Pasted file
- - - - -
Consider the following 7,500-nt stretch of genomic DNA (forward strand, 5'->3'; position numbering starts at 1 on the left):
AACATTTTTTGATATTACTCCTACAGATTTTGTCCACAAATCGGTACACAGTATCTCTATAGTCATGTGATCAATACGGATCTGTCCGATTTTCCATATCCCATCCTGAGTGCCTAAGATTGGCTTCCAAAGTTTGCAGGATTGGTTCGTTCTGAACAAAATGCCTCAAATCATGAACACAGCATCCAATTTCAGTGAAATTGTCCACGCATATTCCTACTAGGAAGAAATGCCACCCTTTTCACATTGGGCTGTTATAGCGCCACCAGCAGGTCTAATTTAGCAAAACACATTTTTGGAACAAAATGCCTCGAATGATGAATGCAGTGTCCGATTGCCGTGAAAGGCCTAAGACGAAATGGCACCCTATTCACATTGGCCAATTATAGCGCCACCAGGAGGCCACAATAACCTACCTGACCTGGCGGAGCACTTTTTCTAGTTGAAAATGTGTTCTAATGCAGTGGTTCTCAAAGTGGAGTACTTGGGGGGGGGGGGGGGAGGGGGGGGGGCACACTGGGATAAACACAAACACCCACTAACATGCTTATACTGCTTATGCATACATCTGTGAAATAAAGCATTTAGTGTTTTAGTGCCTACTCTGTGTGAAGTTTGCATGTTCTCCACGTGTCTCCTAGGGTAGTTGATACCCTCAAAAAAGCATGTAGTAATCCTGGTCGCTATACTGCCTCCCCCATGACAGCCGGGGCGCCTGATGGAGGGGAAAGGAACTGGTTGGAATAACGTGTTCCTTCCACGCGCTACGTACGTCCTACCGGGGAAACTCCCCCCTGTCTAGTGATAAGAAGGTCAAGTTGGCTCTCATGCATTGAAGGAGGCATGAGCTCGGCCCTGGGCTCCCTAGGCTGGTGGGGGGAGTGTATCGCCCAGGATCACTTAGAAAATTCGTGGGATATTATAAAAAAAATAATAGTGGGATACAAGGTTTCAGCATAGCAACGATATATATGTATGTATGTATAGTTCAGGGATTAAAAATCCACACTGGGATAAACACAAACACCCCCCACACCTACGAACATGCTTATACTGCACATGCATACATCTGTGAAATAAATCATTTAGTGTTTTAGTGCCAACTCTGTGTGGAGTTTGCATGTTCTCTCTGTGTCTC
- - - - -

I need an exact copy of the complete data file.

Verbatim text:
Consider the following 7,500-nt stretch of genomic DNA (forward strand, 5'->3'; position numbering starts at 1 on the left):
AACATTTTTTGATATTACTCCTACAGATTTTGTCCACAAATCGGTACACAGTATCTCTATAGTCATGTGATCAATACGGATCTGTCCGATTTTCCATATCCCATCCTGAGTGCCTAAGATTGGCTTCCAAAGTTTGCAGGATTGGTTCGTTCTGAACAAAATGCCTCAAATCATGAACACAGCATCCAATTTCAGTGAAATTGTCCACGCATATTCCTACTAGGAAGAAATGCCACCCTTTTCACATTGGGCTGTTATAGCGCCACCAGCAGGTCTAATTTAGCAAAACACATTTTTGGAACAAAATGCCTCGAATGATGAATGCAGTGTCCGATTGCCGTGAAAGGCCTAAGACGAAATGGCACCCTATTCACATTGGCCAATTATAGCGCCACCAGGAGGCCACAATAACCTACCTGACCTGGCGGAGCACTTTTTCTAGTTGAAAATGTGTTCTAATGCAGTGGTTCTCAAAGTGGAGTACTTGGGGGGGGGGGGGGGAGGGGGGGGGGCACACTGGGATAAACACAAACACCCACTAACATGCTTATACTGCTTATGCATACATCTGTGAAATAAAGCATTTAGTGTTTTAGTGCCTACTCTGTGTGAAGTTTGCATGTTCTCCACGTGTCTCCTAGGGTAGTTGATACCCTCAAAAAAGCATGTAGTAATCCTGGTCGCTATACTGCCTCCCCCATGACAGCCGGGGCGCCTGATGGAGGGGAAAGGAACTGGTTGGAATAACGTGTTCCTTCCACGCGCTACGTACGTCCTACCGGGGAAACTCCCCCCTGTCTAGTGATAAGAAGGTCAAGTTGGCTCTCATGCATTGAAGGAGGCATGAGCTCGGCCCTGGGCTCCCTAGGCTGGTGGGGGGAGTGTATCGCCCAGGATCACTTAGAAAATTCGTGGGATATTATAAAAAAAATAATAGTGGGATACAAGGTTTCAGCATAGCAACGATATATATGTATGTATGTATAGTTCAGGGATTAAAAATCCACACTGGGATAAACACAAACACCCCCCACACCTACGAACATGCTTATACTGCACATGCATACATCTGTGAAATAAATCATTTAGTGTTTTAGTGCCAACTCTGTGTGGAGTTTGCATGTTCTCTCTGTGTCTC